Deep below your muscles, your organs (kidneys, heart, brain, liver and lungs) work hard to keep you healthy, fit and strong. They may not be sexy, but together, they team up as your inner support network to keep your body working smoothly and efficiently. When they’re in top shape, so are you, so give them your full attention with these expert tips.
Your Brain: The Micro-Manager
The Science: No other organ does as much as the three-pound spongy mass made up of billions of neurons, also known as your brain. As the most complex living structure in the universe, your brain regulates all your body’s activities, from your thoughts and memories to your heart rate, balance, posture and even immune response. “Everything talks to the brain,” says Thom Lobe, MD, founder of Beneveda Medical Group in Beverly Hills. Take good care of it and the rest of your body will listen up.
Boost Your Brainpower: One of the best ways to turn up your brainpower is to get moving, studies show. Each time you exercise, you increase the flow of oxygen to your brain, which allows it to function optimally, and can result in improved memory, focus and clarity (something you definitely need for a great sweat session!). To further increase your gains, take your workouts outdoors once per week — it can increase your memory and attention by 20 percent, say University of Michigan researchers. Head for a hike, try an outdoor yoga class or gather your gal pals for a weekend of kayaking.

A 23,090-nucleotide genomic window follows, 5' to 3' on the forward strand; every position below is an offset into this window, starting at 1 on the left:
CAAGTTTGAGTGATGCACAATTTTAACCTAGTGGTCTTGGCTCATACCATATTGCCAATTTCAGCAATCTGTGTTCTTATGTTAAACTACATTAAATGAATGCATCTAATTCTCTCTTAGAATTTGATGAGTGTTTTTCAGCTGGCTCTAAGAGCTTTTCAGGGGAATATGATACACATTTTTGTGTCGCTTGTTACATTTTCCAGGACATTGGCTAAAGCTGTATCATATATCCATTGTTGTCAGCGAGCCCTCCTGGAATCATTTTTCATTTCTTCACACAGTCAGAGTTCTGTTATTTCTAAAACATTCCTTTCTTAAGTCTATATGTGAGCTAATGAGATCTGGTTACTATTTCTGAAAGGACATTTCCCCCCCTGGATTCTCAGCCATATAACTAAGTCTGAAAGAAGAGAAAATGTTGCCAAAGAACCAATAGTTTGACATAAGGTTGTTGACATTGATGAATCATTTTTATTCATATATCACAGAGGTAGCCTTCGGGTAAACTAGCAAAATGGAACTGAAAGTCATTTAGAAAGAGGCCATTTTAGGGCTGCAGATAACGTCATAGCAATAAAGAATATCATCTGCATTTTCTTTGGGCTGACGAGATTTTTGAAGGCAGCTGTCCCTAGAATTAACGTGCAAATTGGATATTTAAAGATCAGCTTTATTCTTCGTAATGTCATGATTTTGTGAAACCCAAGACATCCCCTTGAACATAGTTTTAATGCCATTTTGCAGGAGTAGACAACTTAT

Studies have shown that your brain uses 20% of your body's energy, but makes up only 2% of your body's weight.
Bonus Tip: Fatty acids are important for the development of nerve fibers in the brain. Get them by snacking on walnuts.
Your Kidneys: The Filter
The Science: Your kidneys are a pair of bean-shaped organs, each about the size of a fist, which serve an important role in your active lifestyle: they filter out waste products from your blood, release hormones that help regulate your blood pressure, and help your body hold on to the right amount of fluid. The kidneys play a vital role for women who hit the gym, as they also help to keep your blood minerals (such as sodium, phosphorous and potassium — which are often lost through sweating during exercise) balanced.